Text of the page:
Let’s deal with first things first: The notion that there’s “not the slightest bit of evidence” that Hispanics are going to vote Republican is quite wrong. George W. Bush won roughly 40 percent of the Hispanic vote in 2004.40% is a lot less than the 60% who voted against him. Romney got about 30% of the Hispanic vote.
Bush was a popular Texas governor and a lot of Hispanics live there. Since then, elections have become more demographically polarized, with Democrat success dependent on aggressively pursuing the non-white, unmarried, non-Christian, and low-info voters.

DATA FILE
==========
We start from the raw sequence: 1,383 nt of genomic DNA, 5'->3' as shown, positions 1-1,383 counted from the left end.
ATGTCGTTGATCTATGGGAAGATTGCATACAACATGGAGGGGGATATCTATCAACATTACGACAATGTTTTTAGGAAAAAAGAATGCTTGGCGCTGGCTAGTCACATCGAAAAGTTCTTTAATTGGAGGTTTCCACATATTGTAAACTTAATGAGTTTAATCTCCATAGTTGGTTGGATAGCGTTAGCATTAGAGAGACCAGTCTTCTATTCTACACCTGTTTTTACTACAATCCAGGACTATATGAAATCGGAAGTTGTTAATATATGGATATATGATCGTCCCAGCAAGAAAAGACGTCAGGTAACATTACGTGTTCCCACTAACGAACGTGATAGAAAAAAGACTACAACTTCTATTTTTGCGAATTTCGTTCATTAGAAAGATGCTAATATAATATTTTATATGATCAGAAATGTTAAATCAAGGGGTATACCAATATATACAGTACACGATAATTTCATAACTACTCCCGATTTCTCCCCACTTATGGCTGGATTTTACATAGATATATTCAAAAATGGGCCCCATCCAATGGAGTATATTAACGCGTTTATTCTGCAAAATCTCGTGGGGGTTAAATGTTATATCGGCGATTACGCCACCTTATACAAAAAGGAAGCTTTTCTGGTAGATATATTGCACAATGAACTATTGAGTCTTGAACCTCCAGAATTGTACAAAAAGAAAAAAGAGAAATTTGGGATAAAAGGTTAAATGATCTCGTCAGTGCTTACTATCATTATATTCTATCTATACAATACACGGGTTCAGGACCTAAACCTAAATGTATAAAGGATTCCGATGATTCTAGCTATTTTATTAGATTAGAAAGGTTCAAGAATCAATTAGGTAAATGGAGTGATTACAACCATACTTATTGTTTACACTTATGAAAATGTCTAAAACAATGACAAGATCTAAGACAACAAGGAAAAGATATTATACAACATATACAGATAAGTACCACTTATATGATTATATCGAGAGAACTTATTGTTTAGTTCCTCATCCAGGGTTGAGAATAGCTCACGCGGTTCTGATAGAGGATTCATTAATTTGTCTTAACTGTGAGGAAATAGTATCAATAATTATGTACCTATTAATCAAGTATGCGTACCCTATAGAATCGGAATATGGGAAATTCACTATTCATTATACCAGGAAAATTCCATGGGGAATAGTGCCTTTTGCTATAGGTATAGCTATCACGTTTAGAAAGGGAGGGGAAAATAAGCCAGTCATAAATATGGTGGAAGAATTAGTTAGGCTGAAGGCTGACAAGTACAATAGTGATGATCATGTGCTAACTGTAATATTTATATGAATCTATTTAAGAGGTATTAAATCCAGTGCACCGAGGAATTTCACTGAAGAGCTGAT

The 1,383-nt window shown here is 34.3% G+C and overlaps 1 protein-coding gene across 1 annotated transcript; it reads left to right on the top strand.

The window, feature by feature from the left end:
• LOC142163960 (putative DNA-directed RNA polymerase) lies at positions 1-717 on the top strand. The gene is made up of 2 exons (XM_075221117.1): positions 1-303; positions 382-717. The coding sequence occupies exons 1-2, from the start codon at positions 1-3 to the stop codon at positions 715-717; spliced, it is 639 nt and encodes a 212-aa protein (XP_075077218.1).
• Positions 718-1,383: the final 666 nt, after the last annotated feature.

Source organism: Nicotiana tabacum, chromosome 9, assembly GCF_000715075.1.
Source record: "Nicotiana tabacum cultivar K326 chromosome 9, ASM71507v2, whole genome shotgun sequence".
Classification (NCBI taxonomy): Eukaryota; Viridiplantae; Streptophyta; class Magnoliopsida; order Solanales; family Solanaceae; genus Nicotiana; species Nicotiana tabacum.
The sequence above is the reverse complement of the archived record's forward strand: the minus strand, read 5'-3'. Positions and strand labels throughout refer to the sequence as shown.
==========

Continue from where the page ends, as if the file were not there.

But it is not true that Hispanic voters were decisive in electing Barack Obama in 2012. While the Hispanic population is growing rapidly, most of them did not vote, and those that did are concentrated in non-swing states like California and Texas. The Hispanic voters could have made a difference in Florida, but not so much elsewhere.
If an illegal alien amnesty is passed, then Democrats are likely to get a huge voter windfall.
Update: Steve Sailer reports that that major news media told us that the 2012 election voters were 10% Hispanic, but it was only 8.4%, according to Census figures.